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MFA: 3 Things to Know

According to the 2021 Verizon Data Breach Investigations Report, around 61% of the breaches that were included in the investigation were caused by the leveraging of stolen or weak passwords by cybercriminals. This staggering percentage highlights the importance of enhanced security procedures, like MFA, when it comes to passwords.

Multi-factor authentication, better known as MFA, is a step in the right direction for companies that want to increase the strength and security of business credentials. MFA authenticates the identity of a person by using two different methods before it grants access to applications, networks, or accounts.

If you want to learn a little bit more about MFA, you’re in the right place. Here are three important things to know about multi-factor authentication as it gains traction for enhanced cybersecurity across all industries.

MFA is Everywhere 

Even if you haven’t noticed it yet, so many consumer-facing online services have started to offer or require MFA for account access. This layered approach to security is now being used for social media accounts, online banking login, and email providers.  This frequent use by consumer services will only increase the acceptance and wide usage of MFA.

MFA is Crucial for Zero Trust Environments 

For organizations that strive to create a zero-trust environment, MFA is a must-have. Zero trust is an intentional approach to cybersecurity that eliminates implicit trust. This approach means that identities are validated continuously at every stage of access.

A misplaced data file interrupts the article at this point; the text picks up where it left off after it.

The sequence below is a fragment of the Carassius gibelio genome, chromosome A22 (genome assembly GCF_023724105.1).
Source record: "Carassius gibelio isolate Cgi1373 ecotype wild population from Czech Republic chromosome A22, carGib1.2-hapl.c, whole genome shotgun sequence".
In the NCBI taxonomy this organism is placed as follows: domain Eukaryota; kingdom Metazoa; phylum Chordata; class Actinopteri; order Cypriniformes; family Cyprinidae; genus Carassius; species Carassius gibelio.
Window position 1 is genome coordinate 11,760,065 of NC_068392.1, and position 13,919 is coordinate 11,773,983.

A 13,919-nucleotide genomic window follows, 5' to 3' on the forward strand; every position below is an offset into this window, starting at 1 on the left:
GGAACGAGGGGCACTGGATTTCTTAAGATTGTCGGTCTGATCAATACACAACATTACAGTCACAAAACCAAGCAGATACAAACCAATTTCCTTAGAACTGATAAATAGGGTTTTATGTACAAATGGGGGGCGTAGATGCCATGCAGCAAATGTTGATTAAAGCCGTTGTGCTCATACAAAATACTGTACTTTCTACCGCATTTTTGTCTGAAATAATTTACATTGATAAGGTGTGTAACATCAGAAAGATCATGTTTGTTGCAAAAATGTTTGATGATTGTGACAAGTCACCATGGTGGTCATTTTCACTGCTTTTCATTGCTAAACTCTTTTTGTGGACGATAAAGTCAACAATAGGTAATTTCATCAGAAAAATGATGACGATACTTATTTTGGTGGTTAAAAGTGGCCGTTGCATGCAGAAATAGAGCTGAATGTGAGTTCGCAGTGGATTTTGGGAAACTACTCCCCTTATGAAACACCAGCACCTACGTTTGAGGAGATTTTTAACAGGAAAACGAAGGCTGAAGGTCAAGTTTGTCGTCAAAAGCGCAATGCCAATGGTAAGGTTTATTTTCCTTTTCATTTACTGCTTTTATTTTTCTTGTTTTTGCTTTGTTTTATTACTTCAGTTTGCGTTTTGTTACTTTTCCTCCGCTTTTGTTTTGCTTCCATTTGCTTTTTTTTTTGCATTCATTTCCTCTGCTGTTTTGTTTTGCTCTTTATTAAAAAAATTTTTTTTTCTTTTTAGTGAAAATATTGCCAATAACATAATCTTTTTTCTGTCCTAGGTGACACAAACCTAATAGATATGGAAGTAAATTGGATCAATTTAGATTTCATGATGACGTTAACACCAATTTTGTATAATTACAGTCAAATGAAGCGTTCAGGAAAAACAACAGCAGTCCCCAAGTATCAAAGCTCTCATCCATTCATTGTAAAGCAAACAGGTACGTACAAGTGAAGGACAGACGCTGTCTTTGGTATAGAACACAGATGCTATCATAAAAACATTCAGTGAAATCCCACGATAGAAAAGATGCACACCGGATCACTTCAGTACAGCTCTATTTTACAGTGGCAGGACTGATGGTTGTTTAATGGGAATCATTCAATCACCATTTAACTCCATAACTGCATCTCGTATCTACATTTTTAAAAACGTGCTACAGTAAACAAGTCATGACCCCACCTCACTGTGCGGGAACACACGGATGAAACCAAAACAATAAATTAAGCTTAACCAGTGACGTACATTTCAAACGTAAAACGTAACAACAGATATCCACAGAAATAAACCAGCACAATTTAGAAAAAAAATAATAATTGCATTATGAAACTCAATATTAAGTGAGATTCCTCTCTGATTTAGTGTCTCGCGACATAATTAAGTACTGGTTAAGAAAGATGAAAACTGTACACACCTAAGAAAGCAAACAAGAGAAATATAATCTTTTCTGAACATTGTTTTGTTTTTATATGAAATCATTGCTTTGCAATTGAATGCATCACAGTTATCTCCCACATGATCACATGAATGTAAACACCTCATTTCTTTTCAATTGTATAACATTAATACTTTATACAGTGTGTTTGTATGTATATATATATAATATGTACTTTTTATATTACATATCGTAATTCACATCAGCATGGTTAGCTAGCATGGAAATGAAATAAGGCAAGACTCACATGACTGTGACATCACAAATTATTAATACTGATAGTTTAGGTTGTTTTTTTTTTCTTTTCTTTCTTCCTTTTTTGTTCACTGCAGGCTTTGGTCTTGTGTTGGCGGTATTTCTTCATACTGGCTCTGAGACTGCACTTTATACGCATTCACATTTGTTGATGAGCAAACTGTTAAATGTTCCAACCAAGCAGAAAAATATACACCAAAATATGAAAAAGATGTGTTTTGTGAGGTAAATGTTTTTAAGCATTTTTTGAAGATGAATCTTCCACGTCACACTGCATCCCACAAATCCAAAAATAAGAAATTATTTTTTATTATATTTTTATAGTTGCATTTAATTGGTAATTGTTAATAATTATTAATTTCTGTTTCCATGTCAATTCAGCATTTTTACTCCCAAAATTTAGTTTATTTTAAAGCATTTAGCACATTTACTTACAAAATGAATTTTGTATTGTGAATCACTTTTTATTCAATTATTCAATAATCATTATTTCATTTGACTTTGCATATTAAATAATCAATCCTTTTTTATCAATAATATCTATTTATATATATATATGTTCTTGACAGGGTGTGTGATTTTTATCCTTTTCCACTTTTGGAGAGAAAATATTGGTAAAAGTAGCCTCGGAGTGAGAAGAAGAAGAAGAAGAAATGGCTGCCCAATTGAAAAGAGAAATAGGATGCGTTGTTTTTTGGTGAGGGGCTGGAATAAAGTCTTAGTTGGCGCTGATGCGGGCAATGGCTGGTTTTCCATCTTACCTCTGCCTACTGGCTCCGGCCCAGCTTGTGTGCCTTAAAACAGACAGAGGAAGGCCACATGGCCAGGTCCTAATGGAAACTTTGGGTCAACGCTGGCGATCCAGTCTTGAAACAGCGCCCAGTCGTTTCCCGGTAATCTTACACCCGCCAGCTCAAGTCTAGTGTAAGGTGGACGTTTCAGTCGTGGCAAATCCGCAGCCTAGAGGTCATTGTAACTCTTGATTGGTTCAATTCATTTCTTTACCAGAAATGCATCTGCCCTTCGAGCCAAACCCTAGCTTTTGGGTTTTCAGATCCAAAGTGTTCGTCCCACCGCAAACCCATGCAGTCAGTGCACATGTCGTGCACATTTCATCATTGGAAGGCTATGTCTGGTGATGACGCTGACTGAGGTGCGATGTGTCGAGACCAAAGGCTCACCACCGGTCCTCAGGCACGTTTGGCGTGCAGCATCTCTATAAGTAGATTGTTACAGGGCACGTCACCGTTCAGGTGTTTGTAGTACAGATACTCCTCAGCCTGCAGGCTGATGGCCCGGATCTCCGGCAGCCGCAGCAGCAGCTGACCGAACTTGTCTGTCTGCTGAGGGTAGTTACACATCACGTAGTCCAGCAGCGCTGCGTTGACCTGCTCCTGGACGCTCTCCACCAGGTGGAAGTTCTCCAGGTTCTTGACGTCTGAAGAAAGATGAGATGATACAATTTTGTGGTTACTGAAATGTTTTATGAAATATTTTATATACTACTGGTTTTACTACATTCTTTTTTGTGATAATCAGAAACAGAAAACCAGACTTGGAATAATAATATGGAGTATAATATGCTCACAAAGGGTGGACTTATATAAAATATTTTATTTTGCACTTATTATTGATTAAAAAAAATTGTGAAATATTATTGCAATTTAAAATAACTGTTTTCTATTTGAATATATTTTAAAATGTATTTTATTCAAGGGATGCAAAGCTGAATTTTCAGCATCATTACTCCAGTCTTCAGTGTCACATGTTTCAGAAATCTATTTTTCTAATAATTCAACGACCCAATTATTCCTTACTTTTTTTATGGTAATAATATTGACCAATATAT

MFA Offers Options to Users

When it comes to MFA, there are a variety of ways to fulfill authentication requirements. For example, after entering your password, you can receive a unique code via text message to confirm your identity. If you don’t want to use texting, you can download an authenticator app that generates time-sensitive codes that you can enter in addition to providing a password. Hardware devices known as security tokens can also be used as independent tools that verify identity beyond a password.

Compared to traditional passwords, multi-factor authentication is significantly more secure and creates an environment that is much more difficult for hackers to breach. If your organization isn’t currently taking advantage of MFA, you can schedule a demo to learn about how it could help you qualify for cyber insurance and avoid the costs of a cyber attack. 

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